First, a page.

Orders of Protection

Orders of Protection (“OP”) are orders issued by the court which direct a party to observe specific conditions of behavior. An OP can direct a party to “stay away” from another person, their home, school or place of business. An OP can direct a person to “refrain from” certain types of behavior, including refrain from: assault, harassment, intimidation and other behavior against another person.

Orders of Protection are issued in non-criminal matters between, a current or former spouse, a person with whom you have a child in common, another family member related by blood or marriage, and people who have an “intimate relationship”, which may include boyfriends and girlfriends, and new spouses of a person’s former spouse.

An Order of Protection is brought by filing a family offense petition or application in either the Family Courts or Supreme Courts of the State of New York. A family offense petition or application must allege that a person against whom the OP is sought violated one of a specific list of enumerated penal law offenses.  A family offense proceeding is not a criminal action.  The law simply uses the specific penal law offenses to determine if a “family offense” has been committed entitling the victim to an OP. The burden of proof to obtain an Order of Protection is proof by a preponderance of the evidence.  This is a much lower standard of proof than that required in a criminal case where a criminal offense must be proved beyond a reasonable doubt in order to convict a defendant and permit the court to issue an Order of Protection.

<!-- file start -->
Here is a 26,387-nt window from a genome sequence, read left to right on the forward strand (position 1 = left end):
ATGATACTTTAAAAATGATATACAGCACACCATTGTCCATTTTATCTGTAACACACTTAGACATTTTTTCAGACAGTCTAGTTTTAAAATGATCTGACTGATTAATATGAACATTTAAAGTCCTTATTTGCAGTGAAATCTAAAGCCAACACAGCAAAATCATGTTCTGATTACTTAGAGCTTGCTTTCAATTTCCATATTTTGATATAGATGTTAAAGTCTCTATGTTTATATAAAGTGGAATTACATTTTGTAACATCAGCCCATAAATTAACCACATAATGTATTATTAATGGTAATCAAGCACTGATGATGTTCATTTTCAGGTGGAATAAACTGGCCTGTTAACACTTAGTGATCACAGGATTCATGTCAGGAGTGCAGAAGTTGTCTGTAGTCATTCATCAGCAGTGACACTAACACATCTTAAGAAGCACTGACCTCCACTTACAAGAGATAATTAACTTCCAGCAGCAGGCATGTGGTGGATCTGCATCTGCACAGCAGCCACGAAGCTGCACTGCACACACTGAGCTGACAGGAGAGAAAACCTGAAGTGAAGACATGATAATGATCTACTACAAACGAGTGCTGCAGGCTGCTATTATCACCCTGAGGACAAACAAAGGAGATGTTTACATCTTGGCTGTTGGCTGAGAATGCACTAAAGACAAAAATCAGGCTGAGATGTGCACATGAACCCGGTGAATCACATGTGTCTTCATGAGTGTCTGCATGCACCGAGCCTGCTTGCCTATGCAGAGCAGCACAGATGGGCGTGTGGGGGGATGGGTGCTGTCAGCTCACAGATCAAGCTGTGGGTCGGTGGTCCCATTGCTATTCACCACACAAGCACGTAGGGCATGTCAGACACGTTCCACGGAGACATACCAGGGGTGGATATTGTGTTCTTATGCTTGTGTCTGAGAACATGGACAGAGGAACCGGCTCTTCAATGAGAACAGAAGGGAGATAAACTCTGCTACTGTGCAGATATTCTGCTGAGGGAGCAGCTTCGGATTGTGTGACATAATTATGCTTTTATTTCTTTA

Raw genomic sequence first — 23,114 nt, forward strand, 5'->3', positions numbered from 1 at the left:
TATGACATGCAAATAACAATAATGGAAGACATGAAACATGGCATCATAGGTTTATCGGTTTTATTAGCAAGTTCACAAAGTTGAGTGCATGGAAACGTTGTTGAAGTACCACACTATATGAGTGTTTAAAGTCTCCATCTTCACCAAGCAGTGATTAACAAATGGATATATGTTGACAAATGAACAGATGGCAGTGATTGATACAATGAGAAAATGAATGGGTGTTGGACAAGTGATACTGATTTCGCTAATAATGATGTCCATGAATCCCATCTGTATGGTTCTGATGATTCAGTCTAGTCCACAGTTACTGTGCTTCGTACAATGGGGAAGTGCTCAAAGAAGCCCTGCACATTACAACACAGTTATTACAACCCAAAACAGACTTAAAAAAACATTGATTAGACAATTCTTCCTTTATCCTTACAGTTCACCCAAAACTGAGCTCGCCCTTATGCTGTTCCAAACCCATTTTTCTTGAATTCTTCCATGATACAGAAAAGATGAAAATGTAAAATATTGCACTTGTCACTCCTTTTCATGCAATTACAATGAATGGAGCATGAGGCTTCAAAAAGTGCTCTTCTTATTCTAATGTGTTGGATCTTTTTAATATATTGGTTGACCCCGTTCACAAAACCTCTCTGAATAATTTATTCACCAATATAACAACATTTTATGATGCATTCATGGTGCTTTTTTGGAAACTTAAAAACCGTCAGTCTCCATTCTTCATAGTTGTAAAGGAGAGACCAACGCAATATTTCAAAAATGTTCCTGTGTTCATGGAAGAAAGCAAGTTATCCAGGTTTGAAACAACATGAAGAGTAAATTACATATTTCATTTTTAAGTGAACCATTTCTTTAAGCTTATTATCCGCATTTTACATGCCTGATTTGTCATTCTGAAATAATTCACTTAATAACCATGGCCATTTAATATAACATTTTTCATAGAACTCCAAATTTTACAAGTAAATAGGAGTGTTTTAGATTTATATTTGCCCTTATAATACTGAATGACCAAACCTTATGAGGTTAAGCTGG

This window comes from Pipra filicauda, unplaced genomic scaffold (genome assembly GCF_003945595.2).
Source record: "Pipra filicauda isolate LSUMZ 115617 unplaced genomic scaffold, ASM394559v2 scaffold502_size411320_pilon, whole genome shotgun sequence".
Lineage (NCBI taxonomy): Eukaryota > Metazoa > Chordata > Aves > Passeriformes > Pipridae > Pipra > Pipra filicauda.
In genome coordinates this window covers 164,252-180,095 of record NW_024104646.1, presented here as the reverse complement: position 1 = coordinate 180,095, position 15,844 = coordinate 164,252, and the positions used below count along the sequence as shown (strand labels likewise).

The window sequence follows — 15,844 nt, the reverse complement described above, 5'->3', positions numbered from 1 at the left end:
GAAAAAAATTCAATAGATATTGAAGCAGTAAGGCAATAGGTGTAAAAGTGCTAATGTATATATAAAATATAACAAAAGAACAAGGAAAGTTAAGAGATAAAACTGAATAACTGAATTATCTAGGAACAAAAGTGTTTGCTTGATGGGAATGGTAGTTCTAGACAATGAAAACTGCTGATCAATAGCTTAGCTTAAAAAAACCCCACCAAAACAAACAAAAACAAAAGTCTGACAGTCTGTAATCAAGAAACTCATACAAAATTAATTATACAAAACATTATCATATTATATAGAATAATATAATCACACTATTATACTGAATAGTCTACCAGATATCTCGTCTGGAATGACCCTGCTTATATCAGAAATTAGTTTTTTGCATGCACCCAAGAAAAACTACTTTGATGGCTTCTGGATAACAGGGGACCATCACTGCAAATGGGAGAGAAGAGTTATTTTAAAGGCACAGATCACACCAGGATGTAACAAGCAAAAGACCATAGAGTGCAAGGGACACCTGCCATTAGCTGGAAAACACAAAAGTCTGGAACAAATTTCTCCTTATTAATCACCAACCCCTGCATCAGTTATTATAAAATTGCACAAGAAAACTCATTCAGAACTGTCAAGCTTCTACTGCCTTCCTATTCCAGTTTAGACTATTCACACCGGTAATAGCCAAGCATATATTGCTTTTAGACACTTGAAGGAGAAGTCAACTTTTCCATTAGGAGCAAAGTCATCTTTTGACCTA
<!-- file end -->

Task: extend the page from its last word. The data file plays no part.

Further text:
Specific family offenses include: assault, harassment, menacing, reckless endangerment, stalking and disorderly conduct.

Mr. Pickney has litigated numerous family offense petitions, both seeking and opposing the issuance of Orders of Protection in the Family Courts of the State of New York.